Mason – Falling into a rut. I improvise pretty much 100% of the time & it’s always too easy to fall back on habits & unconsciously grab onto some pattern or riff that I’ve played before. It’s surprisingly difficult to break habits.
QRD – Playing what other instrument do you think can most help someone’s guitar playing?
Mason – Probably bass, because it forces you to simplify & find the real meat of an idea. Physically it’s also good for strengthening your hands.
QRD – What’s a type of guitar playing you wish you could do that you can’t?
Mason – Flamenco, definitely. Really good flamenco playing is pretty marvelous.
QRD – What’s a guitar goal you’ve never accomplished?
Mason – Learning music theory as it applies to the guitar.
QRD – What’s the last guitar trick you learned?
Mason – Good question, but I’m not really sure.
QRD – What’s your favorite guitar gadget (ebow, capo, slide, string cutter, etc)?
Mason – I guess it would have to be an eBow, though I don’t use it as much as I used to. For noise & drone work it’s a pretty amazing gadget.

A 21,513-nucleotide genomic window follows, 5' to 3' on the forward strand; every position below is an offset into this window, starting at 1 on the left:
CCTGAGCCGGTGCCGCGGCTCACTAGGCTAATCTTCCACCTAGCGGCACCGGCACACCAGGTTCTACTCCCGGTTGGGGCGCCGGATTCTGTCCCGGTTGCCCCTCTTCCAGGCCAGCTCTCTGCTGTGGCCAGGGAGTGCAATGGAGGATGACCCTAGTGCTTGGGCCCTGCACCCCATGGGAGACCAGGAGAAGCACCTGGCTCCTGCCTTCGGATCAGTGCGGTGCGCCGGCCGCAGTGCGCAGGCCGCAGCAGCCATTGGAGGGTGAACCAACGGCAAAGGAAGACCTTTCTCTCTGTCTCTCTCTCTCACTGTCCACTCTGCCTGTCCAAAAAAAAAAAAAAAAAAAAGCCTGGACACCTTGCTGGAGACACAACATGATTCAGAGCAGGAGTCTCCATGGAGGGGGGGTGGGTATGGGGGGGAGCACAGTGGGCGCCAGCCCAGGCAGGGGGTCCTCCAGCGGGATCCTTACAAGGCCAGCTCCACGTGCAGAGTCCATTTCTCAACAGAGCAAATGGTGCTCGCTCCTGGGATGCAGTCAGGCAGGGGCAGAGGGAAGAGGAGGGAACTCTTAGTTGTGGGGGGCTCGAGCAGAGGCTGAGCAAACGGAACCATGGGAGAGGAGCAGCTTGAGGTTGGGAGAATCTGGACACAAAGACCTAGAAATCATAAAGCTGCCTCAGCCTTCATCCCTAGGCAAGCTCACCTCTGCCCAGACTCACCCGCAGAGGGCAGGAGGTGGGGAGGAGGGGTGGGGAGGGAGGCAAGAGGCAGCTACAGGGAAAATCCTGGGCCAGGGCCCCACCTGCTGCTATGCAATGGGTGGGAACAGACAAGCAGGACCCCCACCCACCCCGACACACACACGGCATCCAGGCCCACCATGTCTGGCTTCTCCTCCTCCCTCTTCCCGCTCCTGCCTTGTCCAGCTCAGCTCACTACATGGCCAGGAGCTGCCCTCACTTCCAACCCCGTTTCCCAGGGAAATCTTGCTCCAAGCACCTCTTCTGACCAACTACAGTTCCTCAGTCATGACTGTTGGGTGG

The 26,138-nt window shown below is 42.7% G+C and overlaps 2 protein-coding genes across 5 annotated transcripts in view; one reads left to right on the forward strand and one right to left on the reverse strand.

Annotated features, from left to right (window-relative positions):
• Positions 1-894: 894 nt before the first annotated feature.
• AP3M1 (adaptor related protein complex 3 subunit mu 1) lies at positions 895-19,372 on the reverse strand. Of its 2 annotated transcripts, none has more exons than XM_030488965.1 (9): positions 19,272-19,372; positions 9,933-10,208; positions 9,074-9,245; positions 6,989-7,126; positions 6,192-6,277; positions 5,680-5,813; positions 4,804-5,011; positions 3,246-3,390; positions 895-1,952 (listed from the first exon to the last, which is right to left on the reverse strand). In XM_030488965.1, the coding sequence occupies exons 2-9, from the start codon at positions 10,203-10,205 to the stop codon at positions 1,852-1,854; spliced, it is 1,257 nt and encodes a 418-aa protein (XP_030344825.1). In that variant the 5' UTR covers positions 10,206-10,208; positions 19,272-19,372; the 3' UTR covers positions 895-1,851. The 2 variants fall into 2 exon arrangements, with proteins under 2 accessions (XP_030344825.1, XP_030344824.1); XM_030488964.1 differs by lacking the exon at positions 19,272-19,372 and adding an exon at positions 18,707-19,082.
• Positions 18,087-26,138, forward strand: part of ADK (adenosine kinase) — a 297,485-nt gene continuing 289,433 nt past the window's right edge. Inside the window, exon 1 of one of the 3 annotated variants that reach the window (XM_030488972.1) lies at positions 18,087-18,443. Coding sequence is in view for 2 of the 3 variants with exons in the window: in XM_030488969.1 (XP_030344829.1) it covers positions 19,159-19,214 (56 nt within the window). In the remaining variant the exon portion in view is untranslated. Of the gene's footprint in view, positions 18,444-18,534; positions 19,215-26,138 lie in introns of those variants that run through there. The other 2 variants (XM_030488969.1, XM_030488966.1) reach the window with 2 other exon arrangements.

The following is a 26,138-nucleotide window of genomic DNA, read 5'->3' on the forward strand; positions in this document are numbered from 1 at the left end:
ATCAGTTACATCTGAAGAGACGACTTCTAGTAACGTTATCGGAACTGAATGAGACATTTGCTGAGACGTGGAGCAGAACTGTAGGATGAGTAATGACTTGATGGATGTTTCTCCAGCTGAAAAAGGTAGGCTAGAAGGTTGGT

QRD – What’s a guitar technique you’d like to master, but haven’t?
Mason – Good rhythm guitar playing. I’m really a lead player & while I’m very rhythmic, I’m not a good rhythm guitar player.
QRD – Did you ever take guitar lessons & if so, what did you learn from them?
Mason – When I was a kid I did, yes. I learned a lot of really important basics, from folk guitar & regular chords to some classical guitar & just a tiny bit of theory. When I picked up an electric guitar in college, having those basics from learning on an acoustic was extremely valuable. I also got started on fingerpicking in my guitar classes, which has been surprisingly helpful.